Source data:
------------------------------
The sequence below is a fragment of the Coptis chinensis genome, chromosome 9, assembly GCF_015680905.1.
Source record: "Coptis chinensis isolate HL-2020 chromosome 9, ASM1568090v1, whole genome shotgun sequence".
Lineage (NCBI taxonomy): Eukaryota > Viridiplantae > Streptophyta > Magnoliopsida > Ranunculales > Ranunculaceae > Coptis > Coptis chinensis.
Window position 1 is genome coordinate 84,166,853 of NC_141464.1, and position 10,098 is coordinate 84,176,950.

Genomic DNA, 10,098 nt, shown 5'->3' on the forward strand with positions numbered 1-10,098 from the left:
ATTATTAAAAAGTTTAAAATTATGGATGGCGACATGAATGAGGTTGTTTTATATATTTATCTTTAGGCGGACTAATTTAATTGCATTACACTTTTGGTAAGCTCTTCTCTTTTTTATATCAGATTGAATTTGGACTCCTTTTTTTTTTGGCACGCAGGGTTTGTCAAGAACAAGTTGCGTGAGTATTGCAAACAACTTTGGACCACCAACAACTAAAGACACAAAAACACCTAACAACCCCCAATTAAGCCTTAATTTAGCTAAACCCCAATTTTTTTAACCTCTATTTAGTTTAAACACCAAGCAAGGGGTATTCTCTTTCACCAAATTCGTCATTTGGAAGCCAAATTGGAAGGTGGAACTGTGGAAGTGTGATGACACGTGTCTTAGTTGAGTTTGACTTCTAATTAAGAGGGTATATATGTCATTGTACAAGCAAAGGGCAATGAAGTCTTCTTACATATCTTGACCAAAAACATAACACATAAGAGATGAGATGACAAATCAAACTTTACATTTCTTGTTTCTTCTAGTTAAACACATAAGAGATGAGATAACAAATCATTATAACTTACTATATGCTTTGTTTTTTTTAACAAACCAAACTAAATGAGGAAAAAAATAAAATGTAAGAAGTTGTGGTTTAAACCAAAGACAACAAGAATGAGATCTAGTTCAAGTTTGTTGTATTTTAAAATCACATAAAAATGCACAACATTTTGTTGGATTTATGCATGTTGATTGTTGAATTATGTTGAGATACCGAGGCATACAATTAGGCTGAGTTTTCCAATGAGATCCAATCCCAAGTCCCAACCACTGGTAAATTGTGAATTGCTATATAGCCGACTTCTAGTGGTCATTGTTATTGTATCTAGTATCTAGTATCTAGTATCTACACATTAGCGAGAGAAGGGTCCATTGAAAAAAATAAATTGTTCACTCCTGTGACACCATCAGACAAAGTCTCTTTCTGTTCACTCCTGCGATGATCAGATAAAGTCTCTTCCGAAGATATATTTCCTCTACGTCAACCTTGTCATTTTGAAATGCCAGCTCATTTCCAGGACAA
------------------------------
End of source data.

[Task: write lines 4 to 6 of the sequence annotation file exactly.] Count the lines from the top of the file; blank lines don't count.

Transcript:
Window position 1 is genome coordinate 84,166,853 of NC_141464.1, and position 10,098 is coordinate 84,176,950.

Genomic DNA, 10,098 nt, shown 5'->3' on the forward strand with positions numbered 1-10,098 from the left:
ATTATTAAAAAGTTTAAAATTATGGATGGCGACATGAATGAGGTTGTTTTATATATTTATCTTTAGGCGGACTAATTTAATTGCATTACACTTTTGGTAAGCTCTTCTCTTTTTTATATCAGATTGAATTTGGACTCCTTTTTTTTTTGGCACGCAGGGTTTGTCAAGAACAAGTTGCGTGAGTATTGCAAACAACTTTGGACCACCAACAACTAAAGACACAAAAACACCTAACAACCCCCAATTAAGCCTTAATTTAGCTAAACCCCAATTTTTTTAACCTCTATTTAGTTTAAACACCAAGCAAGGGGTATTCTCTTTCACCAAATTCGTCATTTGGAAGCCAAATTGGAAGGTGGAACTGTGGAAGTGTGATGACACGTGTCTTAGTTGAGTTTGACTTCTAATTAAGAGGGTATATATGTCATTGTACAAGCAAAGGGCAATGAAGTCTTCTTACATATCTTGACCAAAAACATAACACATAAGAGATGAGATGACAAATCAAACTTTACATTTCTTGTTTCTTCTAGTTAAACACATAAGAGATGAGATAACAAATCATTATAACTTACTATATGCTTTGTTTTTTTTAACAAACCAAACTAAATGAGGAAAAAAATAAAATGTAAGAAGTTGTGGTTTAAACCAAAGACAACAAGAATGAGATCTAGTTCAAGTTTGTTGTATTTTAAAATCACATAAAAATGCACAACATTTTGTTGGATTTATGCATGTTGATTGTTGAATTATGTTGAGATACCGAGGCATACAATTAGGCTGAGTTTTCCAATGAGATCCAATCCCAAGTCCCAACCACTGGTAAATTGTGAATTGCTATATAGCCGACTTCTAGTGGTCATTGTTATTGTATCTAGTATCTAGTATCTAGTATCTACACATTAGCGAGAGAAGGGTCCATTGAAAAAAATAAATTGTTCACTCCTGTGACACCATCAGACAAAGTCTCTTTCTGTTCACTCCTGCGATGATCAGATAAAGTCTCTTCCGAAGATATATTTCCTCTACGTCAACCTTGTCATTTTGAAATGCCAGCTCATTTCCAGGACAA